While A.I. has taken a giant leap forward — and is evolving so rapidly that it is hard to keep up with the state of play — it is important not to mystify it, said Fei-Fei Li, a professor of computer science at Stanford University and co-director at the university’s Human-Centered A.I. Institute. “Somehow we’re too hyped up by this. It’s a tool. Human civilization starts with tool using and tool invention from fire to stone, to steam to electricity. They get more and more complex, but it’s still a tool-to-human relationship.”
While it’s true that some ways in which A.I. works are inexplicable even to its developers, Professor Li noted that is also true about things like pharmaceuticals — acetaminophen, for example. She said, however, that part of the reason most people don’t hesitate to take the drugs is because there’s a federal agency — the Food and Drug Administration — that regulates medications.
That raises the question of whether there should be the equivalent of the F.D.A. for A.I.?
Some regulation is needed, participants agreed, but the trick is deciding what that should look like.
Vice President Kamala Harris, who was interviewed at the DealBook conference, spoke separately on the issue.
“I know that there is a balance that can and must be struck between what we must do in terms of oversight and regulation, and being intentional to not stifle innovation,” she said.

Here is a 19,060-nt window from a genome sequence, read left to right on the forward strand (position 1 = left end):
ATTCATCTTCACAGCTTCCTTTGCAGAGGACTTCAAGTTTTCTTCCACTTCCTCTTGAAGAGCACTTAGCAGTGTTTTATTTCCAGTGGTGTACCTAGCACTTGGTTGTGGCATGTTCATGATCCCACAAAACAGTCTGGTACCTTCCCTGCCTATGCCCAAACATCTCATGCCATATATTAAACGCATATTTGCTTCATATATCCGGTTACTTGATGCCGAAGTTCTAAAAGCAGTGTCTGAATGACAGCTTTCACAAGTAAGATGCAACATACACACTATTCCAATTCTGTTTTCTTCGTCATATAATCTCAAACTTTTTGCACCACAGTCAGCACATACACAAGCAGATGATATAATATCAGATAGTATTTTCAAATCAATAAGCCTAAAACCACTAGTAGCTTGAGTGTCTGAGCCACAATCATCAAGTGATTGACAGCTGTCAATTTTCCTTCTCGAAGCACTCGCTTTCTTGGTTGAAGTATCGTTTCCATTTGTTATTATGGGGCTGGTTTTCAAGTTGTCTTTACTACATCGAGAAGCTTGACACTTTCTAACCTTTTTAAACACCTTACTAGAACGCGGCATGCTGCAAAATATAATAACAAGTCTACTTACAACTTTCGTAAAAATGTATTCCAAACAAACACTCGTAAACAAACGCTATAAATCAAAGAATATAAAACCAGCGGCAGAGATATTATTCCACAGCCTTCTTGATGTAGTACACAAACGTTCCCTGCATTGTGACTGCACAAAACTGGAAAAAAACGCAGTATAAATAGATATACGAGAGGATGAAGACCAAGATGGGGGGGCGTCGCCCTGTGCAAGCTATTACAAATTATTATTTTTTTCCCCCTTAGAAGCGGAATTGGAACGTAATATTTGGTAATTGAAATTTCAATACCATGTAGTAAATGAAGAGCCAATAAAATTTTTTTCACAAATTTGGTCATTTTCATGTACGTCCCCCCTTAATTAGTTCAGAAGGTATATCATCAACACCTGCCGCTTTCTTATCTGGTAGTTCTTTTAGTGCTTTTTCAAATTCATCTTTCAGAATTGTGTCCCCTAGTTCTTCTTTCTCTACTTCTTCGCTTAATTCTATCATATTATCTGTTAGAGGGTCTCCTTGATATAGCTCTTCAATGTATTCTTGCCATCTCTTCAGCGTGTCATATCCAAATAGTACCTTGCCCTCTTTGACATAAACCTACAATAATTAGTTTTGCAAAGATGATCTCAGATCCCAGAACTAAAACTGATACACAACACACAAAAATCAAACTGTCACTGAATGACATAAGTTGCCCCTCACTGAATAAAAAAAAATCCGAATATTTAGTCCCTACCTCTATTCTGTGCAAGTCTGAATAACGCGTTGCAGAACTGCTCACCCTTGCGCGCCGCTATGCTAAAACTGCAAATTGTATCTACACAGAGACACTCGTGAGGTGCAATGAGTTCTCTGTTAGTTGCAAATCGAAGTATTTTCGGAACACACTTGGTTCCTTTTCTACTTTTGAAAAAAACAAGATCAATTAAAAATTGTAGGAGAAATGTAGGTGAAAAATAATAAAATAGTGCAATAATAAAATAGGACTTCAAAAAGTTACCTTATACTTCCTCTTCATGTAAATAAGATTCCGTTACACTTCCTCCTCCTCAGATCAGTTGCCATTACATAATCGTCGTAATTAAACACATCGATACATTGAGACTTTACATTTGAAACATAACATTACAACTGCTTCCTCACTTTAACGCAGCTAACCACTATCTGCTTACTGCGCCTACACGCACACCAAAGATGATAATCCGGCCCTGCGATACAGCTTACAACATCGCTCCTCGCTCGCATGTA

It’s finding the balance that is tough, however.
The European Parliament is hammering out the first major law to regulate artificial intelligence, something the rest of the world is watching closely.
Part of the law calls for assessments of A.I. used in identified high-risk areas, such as health care, education and criminal justice. That would require makers of A.I. systems to disclose, among other things, what data is being used to train its systems — to avoid biases and other issues — and how they are managing sensitive information and its environmental impact. It also would severely limit the use of facial recognition software.
Brando Benifei, a member of the European Parliament and task force participant, said he hopes it will be passed early next year; there will be a grace period before it is implemented.
In October, the White House issued a lengthy executive order on A.I., but without an enforcement mechanism, something Mr. Benifei sees as necessary. “Obviously, it’s a delicate topic,” he said. “There is a lot of concern from the business sector, I think rightly so, that we do not overregulate before we fully understand all the challenges.” But, he said, “we cannot just rely on self-regulation.” The development and use of A.I., he added, must be “enforceable and explainable to our citizens.”